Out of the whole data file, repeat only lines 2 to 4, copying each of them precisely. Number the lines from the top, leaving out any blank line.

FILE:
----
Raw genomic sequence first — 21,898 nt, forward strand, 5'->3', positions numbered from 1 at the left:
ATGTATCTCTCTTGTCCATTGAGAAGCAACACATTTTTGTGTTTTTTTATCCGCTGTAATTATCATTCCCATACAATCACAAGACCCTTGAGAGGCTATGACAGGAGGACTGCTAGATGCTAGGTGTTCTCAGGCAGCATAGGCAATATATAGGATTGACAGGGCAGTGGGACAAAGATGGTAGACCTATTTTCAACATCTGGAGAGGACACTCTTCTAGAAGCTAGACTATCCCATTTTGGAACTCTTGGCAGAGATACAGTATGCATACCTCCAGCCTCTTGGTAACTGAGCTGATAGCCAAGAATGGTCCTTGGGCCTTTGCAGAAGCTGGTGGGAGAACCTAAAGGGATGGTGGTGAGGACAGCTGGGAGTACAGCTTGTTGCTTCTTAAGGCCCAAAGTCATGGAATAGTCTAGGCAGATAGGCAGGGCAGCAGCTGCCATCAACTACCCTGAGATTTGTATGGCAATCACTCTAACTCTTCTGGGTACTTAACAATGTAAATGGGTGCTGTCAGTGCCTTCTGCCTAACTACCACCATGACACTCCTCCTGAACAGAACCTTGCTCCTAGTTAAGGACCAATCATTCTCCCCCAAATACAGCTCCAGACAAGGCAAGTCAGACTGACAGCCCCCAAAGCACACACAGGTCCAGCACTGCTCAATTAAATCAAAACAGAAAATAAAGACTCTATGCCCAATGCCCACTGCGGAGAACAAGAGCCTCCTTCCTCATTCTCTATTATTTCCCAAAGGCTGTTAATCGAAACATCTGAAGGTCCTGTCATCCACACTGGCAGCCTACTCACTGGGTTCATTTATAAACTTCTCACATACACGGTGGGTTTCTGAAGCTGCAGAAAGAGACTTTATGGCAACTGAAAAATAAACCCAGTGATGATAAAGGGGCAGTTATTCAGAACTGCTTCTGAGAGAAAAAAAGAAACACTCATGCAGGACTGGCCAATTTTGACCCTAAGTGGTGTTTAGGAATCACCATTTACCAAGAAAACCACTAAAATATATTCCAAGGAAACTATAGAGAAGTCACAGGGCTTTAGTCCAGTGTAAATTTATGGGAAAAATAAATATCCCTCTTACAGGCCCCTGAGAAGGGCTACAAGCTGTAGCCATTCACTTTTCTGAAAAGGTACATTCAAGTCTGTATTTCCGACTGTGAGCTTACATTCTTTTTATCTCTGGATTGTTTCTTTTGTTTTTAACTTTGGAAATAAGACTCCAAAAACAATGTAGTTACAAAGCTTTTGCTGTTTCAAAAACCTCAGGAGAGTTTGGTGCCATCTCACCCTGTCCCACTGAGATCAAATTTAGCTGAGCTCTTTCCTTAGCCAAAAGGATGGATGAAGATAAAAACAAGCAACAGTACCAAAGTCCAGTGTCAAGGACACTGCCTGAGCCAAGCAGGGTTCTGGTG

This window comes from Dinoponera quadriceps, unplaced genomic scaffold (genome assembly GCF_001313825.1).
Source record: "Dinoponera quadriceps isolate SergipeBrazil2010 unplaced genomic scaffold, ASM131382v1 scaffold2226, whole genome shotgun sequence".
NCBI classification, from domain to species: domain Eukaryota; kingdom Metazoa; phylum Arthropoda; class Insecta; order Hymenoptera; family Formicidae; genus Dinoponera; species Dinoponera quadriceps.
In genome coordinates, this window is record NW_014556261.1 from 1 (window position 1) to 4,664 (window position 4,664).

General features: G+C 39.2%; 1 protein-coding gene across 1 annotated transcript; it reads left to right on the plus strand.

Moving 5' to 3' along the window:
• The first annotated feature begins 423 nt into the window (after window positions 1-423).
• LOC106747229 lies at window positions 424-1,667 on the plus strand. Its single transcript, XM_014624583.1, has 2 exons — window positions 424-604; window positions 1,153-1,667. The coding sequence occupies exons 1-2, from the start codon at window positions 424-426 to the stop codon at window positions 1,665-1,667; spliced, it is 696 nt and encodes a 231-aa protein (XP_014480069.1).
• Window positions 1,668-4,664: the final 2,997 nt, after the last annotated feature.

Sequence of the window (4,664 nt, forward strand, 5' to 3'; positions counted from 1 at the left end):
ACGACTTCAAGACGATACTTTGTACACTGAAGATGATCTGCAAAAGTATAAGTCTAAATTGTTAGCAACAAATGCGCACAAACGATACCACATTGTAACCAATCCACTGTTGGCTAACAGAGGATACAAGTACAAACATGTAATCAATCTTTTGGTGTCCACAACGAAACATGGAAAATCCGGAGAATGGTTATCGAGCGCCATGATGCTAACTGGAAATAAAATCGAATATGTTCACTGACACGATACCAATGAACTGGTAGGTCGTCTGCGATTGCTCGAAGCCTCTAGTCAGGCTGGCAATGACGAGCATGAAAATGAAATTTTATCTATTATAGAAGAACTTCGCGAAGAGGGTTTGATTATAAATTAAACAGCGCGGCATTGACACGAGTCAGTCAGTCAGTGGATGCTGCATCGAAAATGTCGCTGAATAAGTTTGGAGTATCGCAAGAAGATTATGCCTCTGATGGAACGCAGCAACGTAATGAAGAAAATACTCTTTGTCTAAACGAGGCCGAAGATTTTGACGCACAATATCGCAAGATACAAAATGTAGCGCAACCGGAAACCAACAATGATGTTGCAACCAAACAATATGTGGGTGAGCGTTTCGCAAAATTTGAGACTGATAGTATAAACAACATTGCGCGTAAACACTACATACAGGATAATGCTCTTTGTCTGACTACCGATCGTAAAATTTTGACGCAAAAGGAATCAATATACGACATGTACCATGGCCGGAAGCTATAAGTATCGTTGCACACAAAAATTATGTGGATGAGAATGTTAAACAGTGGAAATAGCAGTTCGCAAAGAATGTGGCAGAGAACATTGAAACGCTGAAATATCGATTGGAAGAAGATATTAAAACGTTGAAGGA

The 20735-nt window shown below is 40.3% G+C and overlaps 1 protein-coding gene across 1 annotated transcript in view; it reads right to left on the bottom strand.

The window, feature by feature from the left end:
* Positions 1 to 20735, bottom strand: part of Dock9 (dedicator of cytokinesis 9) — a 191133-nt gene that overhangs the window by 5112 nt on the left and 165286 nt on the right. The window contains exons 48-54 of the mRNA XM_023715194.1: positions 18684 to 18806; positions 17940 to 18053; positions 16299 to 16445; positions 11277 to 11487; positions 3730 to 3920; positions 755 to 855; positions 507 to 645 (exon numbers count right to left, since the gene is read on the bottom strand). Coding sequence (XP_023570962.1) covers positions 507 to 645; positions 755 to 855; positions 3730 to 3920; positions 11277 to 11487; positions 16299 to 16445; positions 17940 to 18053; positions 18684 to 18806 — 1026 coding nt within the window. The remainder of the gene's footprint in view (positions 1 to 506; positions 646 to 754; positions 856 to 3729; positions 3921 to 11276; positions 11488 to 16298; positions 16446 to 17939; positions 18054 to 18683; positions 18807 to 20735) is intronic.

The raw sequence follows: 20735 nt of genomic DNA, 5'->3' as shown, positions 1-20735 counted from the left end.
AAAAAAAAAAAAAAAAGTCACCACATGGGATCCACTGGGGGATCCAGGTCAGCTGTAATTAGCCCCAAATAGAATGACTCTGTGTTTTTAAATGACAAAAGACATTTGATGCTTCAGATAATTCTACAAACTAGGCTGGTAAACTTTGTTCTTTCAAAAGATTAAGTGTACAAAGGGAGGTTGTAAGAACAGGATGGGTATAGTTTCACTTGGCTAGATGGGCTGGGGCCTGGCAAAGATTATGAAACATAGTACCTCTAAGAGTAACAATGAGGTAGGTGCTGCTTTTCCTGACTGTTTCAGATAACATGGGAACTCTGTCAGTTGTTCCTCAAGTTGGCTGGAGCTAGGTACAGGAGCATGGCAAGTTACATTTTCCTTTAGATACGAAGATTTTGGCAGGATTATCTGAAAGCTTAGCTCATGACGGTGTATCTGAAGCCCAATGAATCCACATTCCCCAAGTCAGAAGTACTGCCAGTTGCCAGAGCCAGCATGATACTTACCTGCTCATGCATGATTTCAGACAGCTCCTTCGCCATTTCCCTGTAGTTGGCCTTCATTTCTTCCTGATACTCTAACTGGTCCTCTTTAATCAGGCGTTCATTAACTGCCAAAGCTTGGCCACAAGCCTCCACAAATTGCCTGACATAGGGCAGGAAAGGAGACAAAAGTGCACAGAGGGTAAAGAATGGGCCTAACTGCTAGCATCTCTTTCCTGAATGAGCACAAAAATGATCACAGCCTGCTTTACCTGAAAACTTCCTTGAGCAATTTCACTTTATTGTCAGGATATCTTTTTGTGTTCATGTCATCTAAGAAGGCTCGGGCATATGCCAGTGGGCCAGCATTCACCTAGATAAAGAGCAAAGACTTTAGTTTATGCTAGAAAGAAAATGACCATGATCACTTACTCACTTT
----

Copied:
ATGTATCTCTCTTGTCCATTGAGAAGCAACACATTTTTGTGTTTTTTTATCCGCTGTAATTATCATTCCCATACAATCACAAGACCCTTGAGAGGCTATGACAGGAGGACTGCTAGATGCTAGGTGTTCTCAGGCAGCATAGGCAATATATAGGATTGACAGGGCAGTGGGACAAAGATGGTAGACCTATTTTCAACATCTGGAGAGGACACTCTTCTAGAAGCTAGACTATCCCATTTTGGAACTCTTGGCAGAGATACAGTATGCATACCTCCAGCCTCTTGGTAACTGAGCTGATAGCCAAGAATGGTCCTTGGGCCTTTGCAGAAGCTGGTGGGAGAACCTAAAGGGATGGTGGTGAGGACAGCTGGGAGTACAGCTTGTTGCTTCTTAAGGCCCAAAGTCATGGAATAGTCTAGGCAGATAGGCAGGGCAGCAGCTGCCATCAACTACCCTGAGATTTGTATGGCAATCACTCTAACTCTTCTGGGTACTTAACAATGTAAATGGGTGCTGTCAGTGCCTTCTGCCTAACTACCACCATGACACTCCTCCTGAACAGAACCTTGCTCCTAGTTAAGGACCAATCATTCTCCCCCAAATACAGCTCCAGACAAGGCAAGTCAGACTGACAGCCCCCAAAGCACACACAGGTCCAGCACTGCTCAATTAAATCAAAACAGAAAATAAAGACTCTATGCCCAATGCCCACTGCGGAGAACAAGAGCCTCCTTCCTCATTCTCTATTATTTCCCAAAGGCTGTTAATCGAAACATCTGAAGGTCCTGTCATCCACACTGGCAGCCTACTCACTGGGTTCATTTATAAACTTCTCACATACACGGTGGGTTTCTGAAGCTGCAGAAAGAGACTTTATGGCAACTGAAAAATAAACCCAGTGATGATAAAGGGGCAGTTATTCAGAACTGCTTCTGAGAGAAAAAAAGAAACACTCATGCAGGACTGGCCAATTTTGACCCTAAGTGGTGTTTAGGAATCACCATTTACCAAGAAAACCACTAAAATATATTCCAAGGAAACTATAGAGAAGTCACAGGGCTTTAGTCCAGTGTAAATTTATGGGAAAAATAAATATCCCTCTTACAGGCCCCTGAGAAGGGCTACAAGCTGTAGCCATTCACTTTTCTGAAAAGGTACATTCAAGTCTGTATTTCCGACTGTGAGCTTACATTCTTTTTATCTCTGGATTGTTTCTTTTGTTTTTAACTTTGGAAATAAGACTCCAAAAACAATGTAGTTACAAAGCTTTTGCTGTTTCAAAAACCTCAGGAGAGTTTGGTGCCATCTCACCCTGTCCCACTGAGATCAAATTTAGCTGAGCTCTTTCCTTAGCCAAAAGGATGGATGAAGATAAAAACAAGCAACAGTACCAAAGTCCAGTGTCAAGGACACTGCCTGAGCCAAGCAGGGTTCTGGTG

This window comes from Dinoponera quadriceps, unplaced genomic scaffold (genome assembly GCF_001313825.1).
Source record: "Dinoponera quadriceps isolate SergipeBrazil2010 unplaced genomic scaffold, ASM131382v1 scaffold2226, whole genome shotgun sequence".